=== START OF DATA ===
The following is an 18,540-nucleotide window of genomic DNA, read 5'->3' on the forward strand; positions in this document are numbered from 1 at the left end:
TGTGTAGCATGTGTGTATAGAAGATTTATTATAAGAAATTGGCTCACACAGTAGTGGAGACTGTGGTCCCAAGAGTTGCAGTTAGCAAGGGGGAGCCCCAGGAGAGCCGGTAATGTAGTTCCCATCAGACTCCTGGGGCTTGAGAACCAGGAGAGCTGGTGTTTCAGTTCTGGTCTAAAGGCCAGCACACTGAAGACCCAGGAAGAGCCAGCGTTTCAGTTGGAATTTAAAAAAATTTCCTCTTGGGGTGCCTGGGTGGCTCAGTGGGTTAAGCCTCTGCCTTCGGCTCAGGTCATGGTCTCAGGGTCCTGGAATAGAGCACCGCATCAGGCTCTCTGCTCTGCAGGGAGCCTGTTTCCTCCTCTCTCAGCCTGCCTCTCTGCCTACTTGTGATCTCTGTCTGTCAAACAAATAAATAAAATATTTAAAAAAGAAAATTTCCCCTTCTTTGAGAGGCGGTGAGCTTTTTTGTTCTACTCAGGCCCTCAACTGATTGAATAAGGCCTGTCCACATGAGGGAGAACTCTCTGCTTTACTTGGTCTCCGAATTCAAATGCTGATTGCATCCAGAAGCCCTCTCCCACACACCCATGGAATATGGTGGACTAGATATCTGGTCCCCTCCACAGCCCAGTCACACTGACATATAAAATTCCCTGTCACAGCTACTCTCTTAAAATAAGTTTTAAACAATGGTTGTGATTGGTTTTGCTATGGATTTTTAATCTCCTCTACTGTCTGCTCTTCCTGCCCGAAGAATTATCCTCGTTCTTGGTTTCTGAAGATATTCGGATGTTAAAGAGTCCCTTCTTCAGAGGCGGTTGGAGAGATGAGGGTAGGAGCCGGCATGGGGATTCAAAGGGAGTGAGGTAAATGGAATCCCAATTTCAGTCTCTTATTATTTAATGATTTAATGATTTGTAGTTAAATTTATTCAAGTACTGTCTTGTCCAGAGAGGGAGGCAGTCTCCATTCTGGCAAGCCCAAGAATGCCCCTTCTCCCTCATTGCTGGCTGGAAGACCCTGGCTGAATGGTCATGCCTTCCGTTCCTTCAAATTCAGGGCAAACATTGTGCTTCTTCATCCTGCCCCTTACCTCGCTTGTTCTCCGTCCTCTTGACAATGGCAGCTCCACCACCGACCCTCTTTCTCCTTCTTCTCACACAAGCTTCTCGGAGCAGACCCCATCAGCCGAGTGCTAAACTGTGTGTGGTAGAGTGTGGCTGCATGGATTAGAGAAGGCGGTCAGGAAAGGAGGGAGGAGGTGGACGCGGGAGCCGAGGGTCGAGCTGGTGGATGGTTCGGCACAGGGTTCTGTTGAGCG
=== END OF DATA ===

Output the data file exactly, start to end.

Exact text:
The following is an 18,540-nucleotide window of genomic DNA, read 5'->3' on the forward strand; positions in this document are numbered from 1 at the left end:
TGTGTAGCATGTGTGTATAGAAGATTTATTATAAGAAATTGGCTCACACAGTAGTGGAGACTGTGGTCCCAAGAGTTGCAGTTAGCAAGGGGGAGCCCCAGGAGAGCCGGTAATGTAGTTCCCATCAGACTCCTGGGGCTTGAGAACCAGGAGAGCTGGTGTTTCAGTTCTGGTCTAAAGGCCAGCACACTGAAGACCCAGGAAGAGCCAGCGTTTCAGTTGGAATTTAAAAAAATTTCCTCTTGGGGTGCCTGGGTGGCTCAGTGGGTTAAGCCTCTGCCTTCGGCTCAGGTCATGGTCTCAGGGTCCTGGAATAGAGCACCGCATCAGGCTCTCTGCTCTGCAGGGAGCCTGTTTCCTCCTCTCTCAGCCTGCCTCTCTGCCTACTTGTGATCTCTGTCTGTCAAACAAATAAATAAAATATTTAAAAAAGAAAATTTCCCCTTCTTTGAGAGGCGGTGAGCTTTTTTGTTCTACTCAGGCCCTCAACTGATTGAATAAGGCCTGTCCACATGAGGGAGAACTCTCTGCTTTACTTGGTCTCCGAATTCAAATGCTGATTGCATCCAGAAGCCCTCTCCCACACACCCATGGAATATGGTGGACTAGATATCTGGTCCCCTCCACAGCCCAGTCACACTGACATATAAAATTCCCTGTCACAGCTACTCTCTTAAAATAAGTTTTAAACAATGGTTGTGATTGGTTTTGCTATGGATTTTTAATCTCCTCTACTGTCTGCTCTTCCTGCCCGAAGAATTATCCTCGTTCTTGGTTTCTGAAGATATTCGGATGTTAAAGAGTCCCTTCTTCAGAGGCGGTTGGAGAGATGAGGGTAGGAGCCGGCATGGGGATTCAAAGGGAGTGAGGTAAATGGAATCCCAATTTCAGTCTCTTATTATTTAATGATTTAATGATTTGTAGTTAAATTTATTCAAGTACTGTCTTGTCCAGAGAGGGAGGCAGTCTCCATTCTGGCAAGCCCAAGAATGCCCCTTCTCCCTCATTGCTGGCTGGAAGACCCTGGCTGAATGGTCATGCCTTCCGTTCCTTCAAATTCAGGGCAAACATTGTGCTTCTTCATCCTGCCCCTTACCTCGCTTGTTCTCCGTCCTCTTGACAATGGCAGCTCCACCACCGACCCTCTTTCTCCTTCTTCTCACACAAGCTTCTCGGAGCAGACCCCATCAGCCGAGTGCTAAACTGTGTGTGGTAGAGTGTGGCTGCATGGATTAGAGAAGGCGGTCAGGAAAGGAGGGAGGAGGTGGACGCGGGAGCCGAGGGTCGAGCTGGTGGATGGTTCGGCACAGGGTTCTGTTGAGCG